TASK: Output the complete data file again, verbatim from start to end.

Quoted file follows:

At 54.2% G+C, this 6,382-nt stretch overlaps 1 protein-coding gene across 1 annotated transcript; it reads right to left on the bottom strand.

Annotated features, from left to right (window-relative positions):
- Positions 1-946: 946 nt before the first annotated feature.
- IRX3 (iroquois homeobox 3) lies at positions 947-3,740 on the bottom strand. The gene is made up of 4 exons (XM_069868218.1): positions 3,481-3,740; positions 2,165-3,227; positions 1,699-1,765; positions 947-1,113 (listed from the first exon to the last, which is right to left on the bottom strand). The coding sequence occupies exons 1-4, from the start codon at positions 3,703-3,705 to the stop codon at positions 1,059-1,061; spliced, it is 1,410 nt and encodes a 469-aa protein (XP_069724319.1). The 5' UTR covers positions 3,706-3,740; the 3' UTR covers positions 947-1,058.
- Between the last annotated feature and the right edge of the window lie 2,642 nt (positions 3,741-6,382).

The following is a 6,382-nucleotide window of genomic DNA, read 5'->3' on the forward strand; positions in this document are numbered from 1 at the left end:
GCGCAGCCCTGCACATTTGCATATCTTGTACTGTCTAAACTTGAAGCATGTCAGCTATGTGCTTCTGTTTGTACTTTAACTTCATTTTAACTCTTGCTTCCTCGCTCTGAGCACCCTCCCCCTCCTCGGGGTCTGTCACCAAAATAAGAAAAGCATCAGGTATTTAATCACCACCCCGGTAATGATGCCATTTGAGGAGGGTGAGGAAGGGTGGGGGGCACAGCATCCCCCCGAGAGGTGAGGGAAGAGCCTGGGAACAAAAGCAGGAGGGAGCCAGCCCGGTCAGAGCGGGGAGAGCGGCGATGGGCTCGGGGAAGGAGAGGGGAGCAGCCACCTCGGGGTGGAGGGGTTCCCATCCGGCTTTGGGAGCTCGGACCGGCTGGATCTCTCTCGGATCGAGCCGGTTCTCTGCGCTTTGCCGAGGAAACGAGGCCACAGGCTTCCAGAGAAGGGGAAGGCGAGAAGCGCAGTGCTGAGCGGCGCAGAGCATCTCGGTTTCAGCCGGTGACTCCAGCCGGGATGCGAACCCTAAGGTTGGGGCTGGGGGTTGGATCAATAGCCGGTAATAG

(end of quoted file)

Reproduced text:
At 54.2% G+C, this 6,382-nt stretch overlaps 1 protein-coding gene across 1 annotated transcript; it reads right to left on the bottom strand.

Annotated features, from left to right (window-relative positions):
- Positions 1-946: 946 nt before the first annotated feature.
- IRX3 (iroquois homeobox 3) lies at positions 947-3,740 on the bottom strand. The gene is made up of 4 exons (XM_069868218.1): positions 3,481-3,740; positions 2,165-3,227; positions 1,699-1,765; positions 947-1,113 (listed from the first exon to the last, which is right to left on the bottom strand). The coding sequence occupies exons 1-4, from the start codon at positions 3,703-3,705 to the stop codon at positions 1,059-1,061; spliced, it is 1,410 nt and encodes a 469-aa protein (XP_069724319.1). The 5' UTR covers positions 3,706-3,740; the 3' UTR covers positions 947-1,058.
- Between the last annotated feature and the right edge of the window lie 2,642 nt (positions 3,741-6,382).

The following is a 6,382-nucleotide window of genomic DNA, read 5'->3' on the forward strand; positions in this document are numbered from 1 at the left end:
GCGCAGCCCTGCACATTTGCATATCTTGTACTGTCTAAACTTGAAGCATGTCAGCTATGTGCTTCTGTTTGTACTTTAACTTCATTTTAACTCTTGCTTCCTCGCTCTGAGCACCCTCCCCCTCCTCGGGGTCTGTCACCAAAATAAGAAAAGCATCAGGTATTTAATCACCACCCCGGTAATGATGCCATTTGAGGAGGGTGAGGAAGGGTGGGGGGCACAGCATCCCCCCGAGAGGTGAGGGAAGAGCCTGGGAACAAAAGCAGGAGGGAGCCAGCCCGGTCAGAGCGGGGAGAGCGGCGATGGGCTCGGGGAAGGAGAGGGGAGCAGCCACCTCGGGGTGGAGGGGTTCCCATCCGGCTTTGGGAGCTCGGACCGGCTGGATCTCTCTCGGATCGAGCCGGTTCTCTGCGCTTTGCCGAGGAAACGAGGCCACAGGCTTCCAGAGAAGGGGAAGGCGAGAAGCGCAGTGCTGAGCGGCGCAGAGCATCTCGGTTTCAGCCGGTGACTCCAGCCGGGATGCGAACCCTAAGGTTGGGGCTGGGGGTTGGATCAATAGCCGGTAATAG